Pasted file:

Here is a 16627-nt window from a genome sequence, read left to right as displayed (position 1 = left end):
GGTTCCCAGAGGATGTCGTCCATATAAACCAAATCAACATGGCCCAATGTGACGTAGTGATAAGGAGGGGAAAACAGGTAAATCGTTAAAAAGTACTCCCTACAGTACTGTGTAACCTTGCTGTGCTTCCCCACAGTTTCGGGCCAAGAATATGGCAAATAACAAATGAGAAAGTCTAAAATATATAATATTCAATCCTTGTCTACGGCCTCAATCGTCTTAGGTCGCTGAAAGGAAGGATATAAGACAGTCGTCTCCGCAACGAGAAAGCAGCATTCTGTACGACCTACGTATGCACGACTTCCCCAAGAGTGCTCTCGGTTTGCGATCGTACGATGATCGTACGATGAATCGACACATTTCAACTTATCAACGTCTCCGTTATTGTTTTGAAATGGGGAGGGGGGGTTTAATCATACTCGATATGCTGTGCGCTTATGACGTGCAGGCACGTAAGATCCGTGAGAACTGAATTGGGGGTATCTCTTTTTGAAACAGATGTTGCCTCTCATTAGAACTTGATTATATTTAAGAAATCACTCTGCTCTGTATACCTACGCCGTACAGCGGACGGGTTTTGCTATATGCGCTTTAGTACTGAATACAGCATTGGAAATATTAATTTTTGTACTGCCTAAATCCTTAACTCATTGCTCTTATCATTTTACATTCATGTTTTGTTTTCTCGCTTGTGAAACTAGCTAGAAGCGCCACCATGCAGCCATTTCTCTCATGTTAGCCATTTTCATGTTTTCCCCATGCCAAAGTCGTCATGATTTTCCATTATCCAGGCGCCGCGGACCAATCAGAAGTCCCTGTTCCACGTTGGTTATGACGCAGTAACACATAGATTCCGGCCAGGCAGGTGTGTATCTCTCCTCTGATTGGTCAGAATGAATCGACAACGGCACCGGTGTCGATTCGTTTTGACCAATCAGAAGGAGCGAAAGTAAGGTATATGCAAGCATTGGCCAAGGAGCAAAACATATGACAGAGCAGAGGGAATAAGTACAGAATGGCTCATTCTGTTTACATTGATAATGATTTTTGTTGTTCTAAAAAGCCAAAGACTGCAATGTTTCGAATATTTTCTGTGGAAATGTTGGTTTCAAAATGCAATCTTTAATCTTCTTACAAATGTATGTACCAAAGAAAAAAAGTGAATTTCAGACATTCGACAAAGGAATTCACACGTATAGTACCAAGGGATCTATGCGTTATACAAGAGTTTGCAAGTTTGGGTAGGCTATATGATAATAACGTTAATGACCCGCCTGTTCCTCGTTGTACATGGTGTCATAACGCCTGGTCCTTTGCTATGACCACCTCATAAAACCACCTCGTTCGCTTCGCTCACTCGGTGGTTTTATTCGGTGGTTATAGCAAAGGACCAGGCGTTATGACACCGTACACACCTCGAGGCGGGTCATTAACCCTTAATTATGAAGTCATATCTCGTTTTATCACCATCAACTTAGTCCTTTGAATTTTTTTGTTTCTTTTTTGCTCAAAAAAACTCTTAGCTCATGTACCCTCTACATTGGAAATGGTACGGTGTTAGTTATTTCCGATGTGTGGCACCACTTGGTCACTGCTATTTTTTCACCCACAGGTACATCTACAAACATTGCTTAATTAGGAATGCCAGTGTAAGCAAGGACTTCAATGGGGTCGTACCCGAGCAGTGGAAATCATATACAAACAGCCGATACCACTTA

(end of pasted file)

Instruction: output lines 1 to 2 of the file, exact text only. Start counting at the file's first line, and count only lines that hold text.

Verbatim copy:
Here is a 16627-nt window from a genome sequence, read left to right as displayed (position 1 = left end):
GGTTCCCAGAGGATGTCGTCCATATAAACCAAATCAACATGGCCCAATGTGACGTAGTGATAAGGAGGGGAAAACAGGTAAATCGTTAAAAAGTACTCCCTACAGTACTGTGTAACCTTGCTGTGCTTCCCCACAGTTTCGGGCCAAGAATATGGCAAATAACAAATGAGAAAGTCTAAAATATATAATATTCAATCCTTGTCTACGGCCTCAATCGTCTTAGGTCGCTGAAAGGAAGGATATAAGACAGTCGTCTCCGCAACGAGAAAGCAGCATTCTGTACGACCTACGTATGCACGACTTCCCCAAGAGTGCTCTCGGTTTGCGATCGTACGATGATCGTACGATGAATCGACACATTTCAACTTATCAACGTCTCCGTTATTGTTTTGAAATGGGGAGGGGGGGTTTAATCATACTCGATATGCTGTGCGCTTATGACGTGCAGGCACGTAAGATCCGTGAGAACTGAATTGGGGGTATCTCTTTTTGAAACAGATGTTGCCTCTCATTAGAACTTGATTATATTTAAGAAATCACTCTGCTCTGTATACCTACGCCGTACAGCGGACGGGTTTTGCTATATGCGCTTTAGTACTGAATACAGCATTGGAAATATTAATTTTTGTACTGCCTAAATCCTTAACTCATTGCTCTTATCATTTTACATTCATGTTTTGTTTTCTCGCTTGTGAAACTAGCTAGAAGCGCCACCATGCAGCCATTTCTCTCATGTTAGCCATTTTCATGTTTTCCCCATGCCAAAGTCGTCATGATTTTCCATTATCCAGGCGCCGCGGACCAATCAGAAGTCCCTGTTCCACGTTGGTTATGACGCAGTAACACATAGATTCCGGCCAGGCAGGTGTGTATCTCTCCTCTGATTGGTCAGAATGAATCGACAACGGCACCGGTGTCGATTCGTTTTGACCAATCAGAAGGAGCGAAAGTAAGGTATATGCAAGCATTGGCCAAGGAGCAAAACATATGACAGAGCAGAGGGAATAAGTACAGAATGGCTCATTCTGTTTACATTGATAATGATTTTTGTTGTTCTAAAAAGCCAAAGACTGCAATGTTTCGAATATTTTCTGTGGAAATGTTGGTTTCAAAATGCAATCTTTAATCTTCTTACAAATGTATGTACCAAAGAAAAAAAGTGAATTTCAGACATTCGACAAAGGAATTCACACGTATAGTACCAAGGGATCTATGCGTTATACAAGAGTTTGCAAGTTTGGGTAGGCTATATGATAATAACGTTAATGACCCGCCTGTTCCTCGTTGTACATGGTGTCATAACGCCTGGTCCTTTGCTATGACCACCTCATAAAACCACCTCGTTCGCTTCGCTCACTCGGTGGTTTTATTCGGTGGTTATAGCAAAGGACCAGGCGTTATGACACCGTACACACCTCGAGGCGGGTCATTAACCCTTAATTATGAAGTCATATCTCGTTTTATCACCATCAACTTAGTCCTTTGAATTTTTTTGTTTCTTTTTTGCTCAAAAAAACTCTTAGCTCATGTACCCTCTACATTGGAAATGGTACGGTGTTAGTTATTTCCGATGTGTGGCACCACTTGGTCACTGCTATTTTTTCACCCACAGGTACATCTACAAACATTGCTTAATTAGGAATGCCAGTGTAAGCAAGGACTTCAATGGGGTCGTACCCGAGCAGTGGAAATCATATACAAACAGCCGATACCACTTA